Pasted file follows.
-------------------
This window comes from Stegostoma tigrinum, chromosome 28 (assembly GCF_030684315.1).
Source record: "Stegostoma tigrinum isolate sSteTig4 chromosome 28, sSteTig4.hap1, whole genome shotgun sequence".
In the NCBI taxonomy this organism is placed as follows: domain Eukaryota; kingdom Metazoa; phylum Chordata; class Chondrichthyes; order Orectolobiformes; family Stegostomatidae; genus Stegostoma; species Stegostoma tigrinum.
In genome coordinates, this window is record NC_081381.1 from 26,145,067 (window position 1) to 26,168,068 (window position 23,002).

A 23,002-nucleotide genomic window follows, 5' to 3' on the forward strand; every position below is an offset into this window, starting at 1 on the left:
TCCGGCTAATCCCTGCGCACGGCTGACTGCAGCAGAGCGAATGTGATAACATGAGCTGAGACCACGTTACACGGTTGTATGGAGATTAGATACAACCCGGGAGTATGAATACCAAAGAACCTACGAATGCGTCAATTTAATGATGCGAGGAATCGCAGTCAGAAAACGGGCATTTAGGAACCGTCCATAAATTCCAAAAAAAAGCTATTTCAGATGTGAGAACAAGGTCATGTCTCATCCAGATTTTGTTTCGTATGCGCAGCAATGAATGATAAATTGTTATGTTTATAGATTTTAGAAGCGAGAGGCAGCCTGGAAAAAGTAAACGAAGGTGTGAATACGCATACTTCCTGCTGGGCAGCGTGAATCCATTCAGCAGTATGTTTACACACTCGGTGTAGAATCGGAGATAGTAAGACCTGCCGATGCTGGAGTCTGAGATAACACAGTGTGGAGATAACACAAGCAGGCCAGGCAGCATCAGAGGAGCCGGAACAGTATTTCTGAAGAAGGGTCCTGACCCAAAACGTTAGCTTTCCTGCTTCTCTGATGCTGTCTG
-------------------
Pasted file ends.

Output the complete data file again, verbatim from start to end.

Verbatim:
This window comes from Stegostoma tigrinum, chromosome 28 (assembly GCF_030684315.1).
Source record: "Stegostoma tigrinum isolate sSteTig4 chromosome 28, sSteTig4.hap1, whole genome shotgun sequence".
In the NCBI taxonomy this organism is placed as follows: domain Eukaryota; kingdom Metazoa; phylum Chordata; class Chondrichthyes; order Orectolobiformes; family Stegostomatidae; genus Stegostoma; species Stegostoma tigrinum.
In genome coordinates, this window is record NC_081381.1 from 26,145,067 (window position 1) to 26,168,068 (window position 23,002).

A 23,002-nucleotide genomic window follows, 5' to 3' on the forward strand; every position below is an offset into this window, starting at 1 on the left:
TCCGGCTAATCCCTGCGCACGGCTGACTGCAGCAGAGCGAATGTGATAACATGAGCTGAGACCACGTTACACGGTTGTATGGAGATTAGATACAACCCGGGAGTATGAATACCAAAGAACCTACGAATGCGTCAATTTAATGATGCGAGGAATCGCAGTCAGAAAACGGGCATTTAGGAACCGTCCATAAATTCCAAAAAAAAGCTATTTCAGATGTGAGAACAAGGTCATGTCTCATCCAGATTTTGTTTCGTATGCGCAGCAATGAATGATAAATTGTTATGTTTATAGATTTTAGAAGCGAGAGGCAGCCTGGAAAAAGTAAACGAAGGTGTGAATACGCATACTTCCTGCTGGGCAGCGTGAATCCATTCAGCAGTATGTTTACACACTCGGTGTAGAATCGGAGATAGTAAGACCTGCCGATGCTGGAGTCTGAGATAACACAGTGTGGAGATAACACAAGCAGGCCAGGCAGCATCAGAGGAGCCGGAACAGTATTTCTGAAGAAGGGTCCTGACCCAAAACGTTAGCTTTCCTGCTTCTCTGATGCTGTCTG